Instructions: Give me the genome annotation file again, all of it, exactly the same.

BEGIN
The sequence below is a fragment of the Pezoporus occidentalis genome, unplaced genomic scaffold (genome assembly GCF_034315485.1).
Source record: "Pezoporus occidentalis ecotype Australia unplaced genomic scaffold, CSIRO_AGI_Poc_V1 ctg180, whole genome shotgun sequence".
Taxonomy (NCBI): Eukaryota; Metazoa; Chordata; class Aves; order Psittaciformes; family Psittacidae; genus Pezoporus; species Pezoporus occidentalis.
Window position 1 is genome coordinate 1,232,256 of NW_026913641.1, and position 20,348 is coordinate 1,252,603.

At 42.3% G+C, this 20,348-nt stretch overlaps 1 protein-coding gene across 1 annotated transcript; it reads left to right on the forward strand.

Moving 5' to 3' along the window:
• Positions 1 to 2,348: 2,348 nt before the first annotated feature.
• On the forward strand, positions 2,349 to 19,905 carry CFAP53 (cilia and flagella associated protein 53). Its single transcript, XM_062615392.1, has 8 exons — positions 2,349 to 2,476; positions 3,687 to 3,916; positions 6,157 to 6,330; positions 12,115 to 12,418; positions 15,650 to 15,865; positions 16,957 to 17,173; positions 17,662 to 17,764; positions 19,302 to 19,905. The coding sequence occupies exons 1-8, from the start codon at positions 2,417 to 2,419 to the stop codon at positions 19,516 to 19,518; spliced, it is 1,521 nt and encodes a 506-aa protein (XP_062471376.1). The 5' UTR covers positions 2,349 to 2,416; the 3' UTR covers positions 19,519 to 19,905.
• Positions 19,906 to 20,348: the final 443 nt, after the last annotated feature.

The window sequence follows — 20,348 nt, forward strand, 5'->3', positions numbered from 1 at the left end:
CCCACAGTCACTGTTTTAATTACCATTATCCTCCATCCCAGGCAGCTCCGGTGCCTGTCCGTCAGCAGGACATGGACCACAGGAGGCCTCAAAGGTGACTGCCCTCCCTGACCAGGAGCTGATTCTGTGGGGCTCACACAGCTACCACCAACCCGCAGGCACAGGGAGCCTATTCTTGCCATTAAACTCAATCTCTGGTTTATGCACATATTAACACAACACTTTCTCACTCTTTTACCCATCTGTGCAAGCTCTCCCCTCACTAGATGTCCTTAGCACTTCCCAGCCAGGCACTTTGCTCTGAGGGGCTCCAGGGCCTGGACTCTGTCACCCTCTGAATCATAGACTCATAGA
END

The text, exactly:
The sequence below is a fragment of the Pezoporus occidentalis genome, unplaced genomic scaffold (genome assembly GCF_034315485.1).
Source record: "Pezoporus occidentalis ecotype Australia unplaced genomic scaffold, CSIRO_AGI_Poc_V1 ctg180, whole genome shotgun sequence".
Taxonomy (NCBI): Eukaryota; Metazoa; Chordata; class Aves; order Psittaciformes; family Psittacidae; genus Pezoporus; species Pezoporus occidentalis.
Window position 1 is genome coordinate 1,232,256 of NW_026913641.1, and position 20,348 is coordinate 1,252,603.

At 42.3% G+C, this 20,348-nt stretch overlaps 1 protein-coding gene across 1 annotated transcript; it reads left to right on the forward strand.

Moving 5' to 3' along the window:
• Positions 1 to 2,348: 2,348 nt before the first annotated feature.
• On the forward strand, positions 2,349 to 19,905 carry CFAP53 (cilia and flagella associated protein 53). Its single transcript, XM_062615392.1, has 8 exons — positions 2,349 to 2,476; positions 3,687 to 3,916; positions 6,157 to 6,330; positions 12,115 to 12,418; positions 15,650 to 15,865; positions 16,957 to 17,173; positions 17,662 to 17,764; positions 19,302 to 19,905. The coding sequence occupies exons 1-8, from the start codon at positions 2,417 to 2,419 to the stop codon at positions 19,516 to 19,518; spliced, it is 1,521 nt and encodes a 506-aa protein (XP_062471376.1). The 5' UTR covers positions 2,349 to 2,416; the 3' UTR covers positions 19,519 to 19,905.
• Positions 19,906 to 20,348: the final 443 nt, after the last annotated feature.

The window sequence follows — 20,348 nt, forward strand, 5'->3', positions numbered from 1 at the left end:
CCCACAGTCACTGTTTTAATTACCATTATCCTCCATCCCAGGCAGCTCCGGTGCCTGTCCGTCAGCAGGACATGGACCACAGGAGGCCTCAAAGGTGACTGCCCTCCCTGACCAGGAGCTGATTCTGTGGGGCTCACACAGCTACCACCAACCCGCAGGCACAGGGAGCCTATTCTTGCCATTAAACTCAATCTCTGGTTTATGCACATATTAACACAACACTTTCTCACTCTTTTACCCATCTGTGCAAGCTCTCCCCTCACTAGATGTCCTTAGCACTTCCCAGCCAGGCACTTTGCTCTGAGGGGCTCCAGGGCCTGGACTCTGTCACCCTCTGAATCATAGACTCATAGA